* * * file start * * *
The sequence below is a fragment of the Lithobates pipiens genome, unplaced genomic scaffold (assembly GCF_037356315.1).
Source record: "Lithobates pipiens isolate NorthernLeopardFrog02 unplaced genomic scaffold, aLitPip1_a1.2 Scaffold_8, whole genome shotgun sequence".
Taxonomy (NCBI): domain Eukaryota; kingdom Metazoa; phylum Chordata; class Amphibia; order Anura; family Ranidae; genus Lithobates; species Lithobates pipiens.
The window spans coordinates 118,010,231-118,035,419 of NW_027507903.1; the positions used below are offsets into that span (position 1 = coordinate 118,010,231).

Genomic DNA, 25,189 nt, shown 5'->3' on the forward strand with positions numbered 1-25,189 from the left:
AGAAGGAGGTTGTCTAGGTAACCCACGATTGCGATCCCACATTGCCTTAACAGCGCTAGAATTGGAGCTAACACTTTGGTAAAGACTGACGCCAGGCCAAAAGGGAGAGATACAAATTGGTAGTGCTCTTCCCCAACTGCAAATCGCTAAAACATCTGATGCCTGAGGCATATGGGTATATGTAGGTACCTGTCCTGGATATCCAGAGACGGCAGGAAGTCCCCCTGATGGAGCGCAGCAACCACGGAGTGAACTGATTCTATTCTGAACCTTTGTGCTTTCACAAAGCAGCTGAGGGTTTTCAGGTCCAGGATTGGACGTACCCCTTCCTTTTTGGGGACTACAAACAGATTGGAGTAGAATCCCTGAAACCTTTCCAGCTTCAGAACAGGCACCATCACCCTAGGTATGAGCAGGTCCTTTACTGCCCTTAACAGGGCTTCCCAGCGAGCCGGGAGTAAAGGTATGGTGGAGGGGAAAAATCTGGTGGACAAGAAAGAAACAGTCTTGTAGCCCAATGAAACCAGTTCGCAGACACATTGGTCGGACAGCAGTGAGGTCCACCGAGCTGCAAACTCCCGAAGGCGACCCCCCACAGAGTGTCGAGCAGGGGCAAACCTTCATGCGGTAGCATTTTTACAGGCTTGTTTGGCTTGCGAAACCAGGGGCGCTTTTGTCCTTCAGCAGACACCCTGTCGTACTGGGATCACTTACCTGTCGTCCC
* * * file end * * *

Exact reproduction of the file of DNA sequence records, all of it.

The sequence below is a fragment of the Lithobates pipiens genome, unplaced genomic scaffold (assembly GCF_037356315.1).
Source record: "Lithobates pipiens isolate NorthernLeopardFrog02 unplaced genomic scaffold, aLitPip1_a1.2 Scaffold_8, whole genome shotgun sequence".
Taxonomy (NCBI): domain Eukaryota; kingdom Metazoa; phylum Chordata; class Amphibia; order Anura; family Ranidae; genus Lithobates; species Lithobates pipiens.
The window spans coordinates 118,010,231-118,035,419 of NW_027507903.1; the positions used below are offsets into that span (position 1 = coordinate 118,010,231).

Genomic DNA, 25,189 nt, shown 5'->3' on the forward strand with positions numbered 1-25,189 from the left:
AGAAGGAGGTTGTCTAGGTAACCCACGATTGCGATCCCACATTGCCTTAACAGCGCTAGAATTGGAGCTAACACTTTGGTAAAGACTGACGCCAGGCCAAAAGGGAGAGATACAAATTGGTAGTGCTCTTCCCCAACTGCAAATCGCTAAAACATCTGATGCCTGAGGCATATGGGTATATGTAGGTACCTGTCCTGGATATCCAGAGACGGCAGGAAGTCCCCCTGATGGAGCGCAGCAACCACGGAGTGAACTGATTCTATTCTGAACCTTTGTGCTTTCACAAAGCAGCTGAGGGTTTTCAGGTCCAGGATTGGACGTACCCCTTCCTTTTTGGGGACTACAAACAGATTGGAGTAGAATCCCTGAAACCTTTCCAGCTTCAGAACAGGCACCATCACCCTAGGTATGAGCAGGTCCTTTACTGCCCTTAACAGGGCTTCCCAGCGAGCCGGGAGTAAAGGTATGGTGGAGGGGAAAAATCTGGTGGACAAGAAAGAAACAGTCTTGTAGCCCAATGAAACCAGTTCGCAGACACATTGGTCGGACAGCAGTGAGGTCCACCGAGCTGCAAACTCCCGAAGGCGACCCCCCACAGAGTGTCGAGCAGGGGCAAACCTTCATGCGGTAGCATTTTTACAGGCTTGTTTGGCTTGCGAAACCAGGGGCGCTTTTGTCCTTCAGCAGACACCCTGTCGTACTGGGATCACTTACCTGTCGTCCC